2) We are concerned that the ability to track a group could mean that we start to do a less than thorough job of supervising them. There is no doubt that having a tracker on a group can change the way that you supervise that group and we are concerned that that will have a negative effect on the quality of our supervision.
But on the other hand
1) If your group have a tracker then you can supervise much more efficiently. For instance, you may be planning to meet a group on a hill top or even just to view them at a specific point to ensure they go the right way (and if necessary stop them heading into the wrong valley). With the use of a tracker you can time your ascent of the hill better thus using your time more efficiently (4th rule of remote supervision: work smart not hard) and you will also not have the stress of worrying if they have already passed through (which I am sure you can relate to).
2) Finding a group that you have lost will take up a lot of time and fuel (possibly of quite a few members of staff). With a working tracker this can be reduced.
3) If a group are off route and injured then you will find them a lot quicker with a tracker thus saving you, them, their parents and mountain rescue a lot of time and worry.
4) With a tracker and help button you are in a much better position to insist they leave their phones at home.
5) There is the posibility of telling groups that they can go off route on adhoc exploration if they wish by sending an OK message when doing so to let us know where they are and that they know they are not following the plan but everything is fine (this is not something that we have worked out how we may incorporate but is a posibility).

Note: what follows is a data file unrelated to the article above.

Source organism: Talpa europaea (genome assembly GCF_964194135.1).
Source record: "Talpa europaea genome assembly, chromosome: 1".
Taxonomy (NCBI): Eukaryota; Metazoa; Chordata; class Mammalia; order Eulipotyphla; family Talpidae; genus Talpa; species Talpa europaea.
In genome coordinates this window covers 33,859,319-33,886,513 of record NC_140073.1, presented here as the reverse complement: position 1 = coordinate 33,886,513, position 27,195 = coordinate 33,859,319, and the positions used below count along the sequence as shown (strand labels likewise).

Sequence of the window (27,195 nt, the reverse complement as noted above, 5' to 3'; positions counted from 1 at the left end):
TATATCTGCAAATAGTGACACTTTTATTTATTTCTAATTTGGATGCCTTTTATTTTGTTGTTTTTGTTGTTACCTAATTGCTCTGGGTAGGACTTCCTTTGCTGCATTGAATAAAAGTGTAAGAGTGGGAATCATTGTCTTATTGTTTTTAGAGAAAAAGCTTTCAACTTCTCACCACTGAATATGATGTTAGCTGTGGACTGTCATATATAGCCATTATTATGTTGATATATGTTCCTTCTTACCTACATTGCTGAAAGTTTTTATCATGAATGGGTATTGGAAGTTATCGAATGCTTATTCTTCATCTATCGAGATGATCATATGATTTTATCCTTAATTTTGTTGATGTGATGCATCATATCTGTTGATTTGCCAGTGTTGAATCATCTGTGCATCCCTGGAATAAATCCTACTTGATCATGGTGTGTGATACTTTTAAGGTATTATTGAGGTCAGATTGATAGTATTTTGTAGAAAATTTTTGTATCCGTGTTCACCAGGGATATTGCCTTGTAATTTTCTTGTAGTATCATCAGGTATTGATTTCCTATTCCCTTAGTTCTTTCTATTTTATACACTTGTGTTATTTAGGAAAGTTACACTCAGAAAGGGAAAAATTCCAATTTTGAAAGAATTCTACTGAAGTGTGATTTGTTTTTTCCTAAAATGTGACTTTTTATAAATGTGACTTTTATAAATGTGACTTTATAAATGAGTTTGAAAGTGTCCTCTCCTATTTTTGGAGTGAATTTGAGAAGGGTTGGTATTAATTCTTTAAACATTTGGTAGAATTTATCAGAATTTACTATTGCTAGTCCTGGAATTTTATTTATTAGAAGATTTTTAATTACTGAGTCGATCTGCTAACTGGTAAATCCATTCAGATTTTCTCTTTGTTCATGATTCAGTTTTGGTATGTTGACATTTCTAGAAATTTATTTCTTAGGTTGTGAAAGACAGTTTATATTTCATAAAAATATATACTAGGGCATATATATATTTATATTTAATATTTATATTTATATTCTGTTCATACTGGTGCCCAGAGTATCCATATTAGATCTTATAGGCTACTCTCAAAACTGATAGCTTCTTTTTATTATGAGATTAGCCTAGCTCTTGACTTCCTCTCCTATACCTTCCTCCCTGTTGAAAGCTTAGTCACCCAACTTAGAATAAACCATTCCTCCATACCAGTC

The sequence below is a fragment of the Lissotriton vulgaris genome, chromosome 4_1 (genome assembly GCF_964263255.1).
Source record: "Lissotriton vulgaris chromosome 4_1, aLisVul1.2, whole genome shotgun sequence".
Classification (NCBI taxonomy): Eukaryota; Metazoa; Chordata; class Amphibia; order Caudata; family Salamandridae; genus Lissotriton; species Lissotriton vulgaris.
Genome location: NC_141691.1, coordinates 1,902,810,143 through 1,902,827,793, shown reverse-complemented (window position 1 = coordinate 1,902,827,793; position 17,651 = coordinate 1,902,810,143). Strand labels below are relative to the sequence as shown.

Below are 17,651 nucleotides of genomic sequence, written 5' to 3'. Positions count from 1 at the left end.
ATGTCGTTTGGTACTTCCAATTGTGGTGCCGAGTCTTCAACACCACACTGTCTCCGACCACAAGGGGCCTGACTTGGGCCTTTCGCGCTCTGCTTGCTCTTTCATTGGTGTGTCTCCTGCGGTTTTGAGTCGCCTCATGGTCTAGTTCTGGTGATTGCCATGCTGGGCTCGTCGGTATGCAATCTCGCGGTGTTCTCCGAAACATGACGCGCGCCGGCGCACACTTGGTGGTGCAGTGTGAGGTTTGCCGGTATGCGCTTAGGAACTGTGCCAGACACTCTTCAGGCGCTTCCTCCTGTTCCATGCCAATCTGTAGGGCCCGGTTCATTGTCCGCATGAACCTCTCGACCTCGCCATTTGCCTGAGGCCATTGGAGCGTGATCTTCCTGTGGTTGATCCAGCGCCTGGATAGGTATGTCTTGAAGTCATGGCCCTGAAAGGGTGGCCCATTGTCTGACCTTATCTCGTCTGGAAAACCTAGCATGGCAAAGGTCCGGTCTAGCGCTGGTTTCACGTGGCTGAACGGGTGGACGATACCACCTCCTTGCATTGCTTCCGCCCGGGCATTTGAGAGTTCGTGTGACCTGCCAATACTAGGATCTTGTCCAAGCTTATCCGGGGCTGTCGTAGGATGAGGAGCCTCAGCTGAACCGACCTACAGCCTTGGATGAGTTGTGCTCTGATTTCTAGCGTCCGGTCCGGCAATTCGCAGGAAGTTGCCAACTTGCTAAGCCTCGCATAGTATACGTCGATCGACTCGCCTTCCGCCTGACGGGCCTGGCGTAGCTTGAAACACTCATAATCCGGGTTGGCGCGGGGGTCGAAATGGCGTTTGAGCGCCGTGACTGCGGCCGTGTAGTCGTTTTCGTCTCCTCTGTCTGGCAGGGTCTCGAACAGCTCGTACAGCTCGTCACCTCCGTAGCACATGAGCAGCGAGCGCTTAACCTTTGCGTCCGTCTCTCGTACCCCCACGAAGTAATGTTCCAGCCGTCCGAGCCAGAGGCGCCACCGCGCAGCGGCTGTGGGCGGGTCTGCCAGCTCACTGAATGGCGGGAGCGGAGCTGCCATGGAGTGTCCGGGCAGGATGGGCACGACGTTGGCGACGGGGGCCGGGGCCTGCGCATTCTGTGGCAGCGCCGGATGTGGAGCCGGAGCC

So how will we deploy trackers to mitigate our issues and use the advantages?
We tested the use of Spot trackers in 2017 and on the back of that have purchased more for use in 2018. We therefore have a fledgling policy of how they will be deployed and how we might brief the staff and groups on their use.
1) We intend to explain to the group that their primary use is as an emergency button to call for help from the emergency services or their supervisor should they need it (Spot devices have two help buttons use of either will send a text to their supervisor giving their location). We can tell them that yes it has a tracking function but that it not it's main purpose and it is not 100% reliable or useable 'in the field' (which is true but to be honest it is pretty good).